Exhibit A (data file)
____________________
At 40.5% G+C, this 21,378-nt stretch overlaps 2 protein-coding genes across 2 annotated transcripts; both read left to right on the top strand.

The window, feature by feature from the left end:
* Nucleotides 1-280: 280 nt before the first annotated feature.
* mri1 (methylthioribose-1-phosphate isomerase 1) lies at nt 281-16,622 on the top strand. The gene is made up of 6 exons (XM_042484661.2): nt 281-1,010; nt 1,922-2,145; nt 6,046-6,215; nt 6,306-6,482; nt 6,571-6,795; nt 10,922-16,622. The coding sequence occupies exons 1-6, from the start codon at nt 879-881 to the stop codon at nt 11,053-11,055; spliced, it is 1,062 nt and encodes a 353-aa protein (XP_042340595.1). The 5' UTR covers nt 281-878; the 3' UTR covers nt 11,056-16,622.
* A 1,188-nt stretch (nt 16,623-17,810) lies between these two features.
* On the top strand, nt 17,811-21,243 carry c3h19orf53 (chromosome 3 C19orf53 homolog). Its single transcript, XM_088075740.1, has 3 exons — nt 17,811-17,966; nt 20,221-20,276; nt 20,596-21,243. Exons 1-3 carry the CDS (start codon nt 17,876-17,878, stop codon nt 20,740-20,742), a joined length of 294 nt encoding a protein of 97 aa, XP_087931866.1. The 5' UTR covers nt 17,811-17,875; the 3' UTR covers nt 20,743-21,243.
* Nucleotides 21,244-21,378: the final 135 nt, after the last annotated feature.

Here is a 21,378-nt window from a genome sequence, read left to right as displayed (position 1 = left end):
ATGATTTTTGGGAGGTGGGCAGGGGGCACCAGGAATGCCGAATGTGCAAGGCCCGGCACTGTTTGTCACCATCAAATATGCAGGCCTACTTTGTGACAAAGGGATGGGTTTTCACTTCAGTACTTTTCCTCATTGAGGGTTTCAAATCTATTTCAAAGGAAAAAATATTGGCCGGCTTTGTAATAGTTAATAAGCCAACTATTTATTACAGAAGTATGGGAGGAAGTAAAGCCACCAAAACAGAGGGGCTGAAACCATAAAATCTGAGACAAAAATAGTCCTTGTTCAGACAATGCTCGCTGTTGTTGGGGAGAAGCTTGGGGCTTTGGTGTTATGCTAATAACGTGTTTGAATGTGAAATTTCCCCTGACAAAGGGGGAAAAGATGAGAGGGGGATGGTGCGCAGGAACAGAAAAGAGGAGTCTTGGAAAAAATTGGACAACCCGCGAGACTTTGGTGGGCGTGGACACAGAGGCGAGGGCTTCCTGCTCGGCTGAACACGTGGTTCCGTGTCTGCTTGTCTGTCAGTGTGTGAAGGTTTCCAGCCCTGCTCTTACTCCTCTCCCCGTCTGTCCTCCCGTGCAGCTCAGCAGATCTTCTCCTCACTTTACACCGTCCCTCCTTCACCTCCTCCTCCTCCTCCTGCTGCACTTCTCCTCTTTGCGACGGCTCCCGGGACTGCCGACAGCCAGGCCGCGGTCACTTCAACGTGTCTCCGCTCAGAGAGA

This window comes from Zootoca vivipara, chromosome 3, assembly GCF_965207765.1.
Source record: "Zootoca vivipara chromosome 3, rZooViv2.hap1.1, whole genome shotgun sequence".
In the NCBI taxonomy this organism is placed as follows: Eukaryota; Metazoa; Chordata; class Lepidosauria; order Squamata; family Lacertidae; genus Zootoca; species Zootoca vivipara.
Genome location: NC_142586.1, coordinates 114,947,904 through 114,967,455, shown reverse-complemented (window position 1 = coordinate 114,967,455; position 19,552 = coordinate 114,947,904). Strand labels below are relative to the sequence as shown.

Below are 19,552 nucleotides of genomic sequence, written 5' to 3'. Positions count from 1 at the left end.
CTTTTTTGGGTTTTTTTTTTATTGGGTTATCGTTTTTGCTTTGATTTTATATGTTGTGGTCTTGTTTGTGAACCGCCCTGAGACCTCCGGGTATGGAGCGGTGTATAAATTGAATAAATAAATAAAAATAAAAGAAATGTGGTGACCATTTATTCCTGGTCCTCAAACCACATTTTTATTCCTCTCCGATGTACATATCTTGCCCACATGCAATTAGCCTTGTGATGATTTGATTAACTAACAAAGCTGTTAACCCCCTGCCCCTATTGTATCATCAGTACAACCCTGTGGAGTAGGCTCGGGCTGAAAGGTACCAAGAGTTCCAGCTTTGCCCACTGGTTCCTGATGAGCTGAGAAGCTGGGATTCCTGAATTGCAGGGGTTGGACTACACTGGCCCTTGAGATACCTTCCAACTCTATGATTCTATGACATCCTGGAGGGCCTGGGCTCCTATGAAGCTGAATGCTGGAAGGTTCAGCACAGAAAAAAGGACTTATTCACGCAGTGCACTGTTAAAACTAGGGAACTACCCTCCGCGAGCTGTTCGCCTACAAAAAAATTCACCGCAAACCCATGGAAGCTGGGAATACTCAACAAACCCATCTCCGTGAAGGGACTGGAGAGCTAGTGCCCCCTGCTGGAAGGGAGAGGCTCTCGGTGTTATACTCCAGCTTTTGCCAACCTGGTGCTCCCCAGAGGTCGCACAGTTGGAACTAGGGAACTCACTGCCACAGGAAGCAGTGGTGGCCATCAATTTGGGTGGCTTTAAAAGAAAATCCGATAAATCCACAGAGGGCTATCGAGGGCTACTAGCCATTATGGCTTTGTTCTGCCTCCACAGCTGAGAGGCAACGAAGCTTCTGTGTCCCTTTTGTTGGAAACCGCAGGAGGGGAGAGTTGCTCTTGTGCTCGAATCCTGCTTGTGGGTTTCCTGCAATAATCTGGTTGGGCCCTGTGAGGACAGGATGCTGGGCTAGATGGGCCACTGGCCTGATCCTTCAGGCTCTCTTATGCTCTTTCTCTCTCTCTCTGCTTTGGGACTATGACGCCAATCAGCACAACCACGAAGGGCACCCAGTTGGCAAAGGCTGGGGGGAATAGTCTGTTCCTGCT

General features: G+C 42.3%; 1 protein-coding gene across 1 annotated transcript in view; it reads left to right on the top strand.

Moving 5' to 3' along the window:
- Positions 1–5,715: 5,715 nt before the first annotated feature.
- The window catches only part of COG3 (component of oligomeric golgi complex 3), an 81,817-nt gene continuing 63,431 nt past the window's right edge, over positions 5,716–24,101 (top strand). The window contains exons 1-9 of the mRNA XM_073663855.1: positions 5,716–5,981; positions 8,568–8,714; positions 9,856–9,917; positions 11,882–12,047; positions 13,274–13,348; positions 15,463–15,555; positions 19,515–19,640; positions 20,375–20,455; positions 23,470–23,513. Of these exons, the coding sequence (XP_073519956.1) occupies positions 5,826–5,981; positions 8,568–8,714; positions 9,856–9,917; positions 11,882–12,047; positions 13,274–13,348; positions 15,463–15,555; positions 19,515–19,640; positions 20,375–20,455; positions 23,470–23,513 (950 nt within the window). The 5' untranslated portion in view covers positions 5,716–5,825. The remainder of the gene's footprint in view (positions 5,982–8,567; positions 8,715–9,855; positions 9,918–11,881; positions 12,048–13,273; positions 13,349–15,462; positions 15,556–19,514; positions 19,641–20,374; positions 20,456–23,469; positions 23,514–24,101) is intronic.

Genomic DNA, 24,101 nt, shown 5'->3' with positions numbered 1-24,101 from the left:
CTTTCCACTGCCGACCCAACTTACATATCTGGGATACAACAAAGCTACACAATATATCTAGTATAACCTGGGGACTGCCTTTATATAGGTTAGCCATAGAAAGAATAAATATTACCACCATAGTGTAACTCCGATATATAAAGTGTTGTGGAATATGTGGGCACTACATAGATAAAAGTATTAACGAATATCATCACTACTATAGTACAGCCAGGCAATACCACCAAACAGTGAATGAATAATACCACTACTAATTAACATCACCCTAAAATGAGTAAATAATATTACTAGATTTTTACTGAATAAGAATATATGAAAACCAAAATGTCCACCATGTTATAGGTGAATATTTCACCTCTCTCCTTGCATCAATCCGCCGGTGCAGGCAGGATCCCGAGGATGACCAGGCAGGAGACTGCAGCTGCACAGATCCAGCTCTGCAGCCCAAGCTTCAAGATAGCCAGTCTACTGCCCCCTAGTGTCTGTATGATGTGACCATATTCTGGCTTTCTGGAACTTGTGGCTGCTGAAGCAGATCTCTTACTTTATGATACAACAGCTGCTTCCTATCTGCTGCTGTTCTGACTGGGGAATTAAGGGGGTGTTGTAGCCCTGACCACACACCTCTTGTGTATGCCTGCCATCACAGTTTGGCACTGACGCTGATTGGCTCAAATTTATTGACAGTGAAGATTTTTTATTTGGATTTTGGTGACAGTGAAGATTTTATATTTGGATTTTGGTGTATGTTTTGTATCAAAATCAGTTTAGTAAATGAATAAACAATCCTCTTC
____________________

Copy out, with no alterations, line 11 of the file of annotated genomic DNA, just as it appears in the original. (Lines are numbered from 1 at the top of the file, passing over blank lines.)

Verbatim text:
Source record: "Zootoca vivipara chromosome 3, rZooViv2.hap1.1, whole genome shotgun sequence".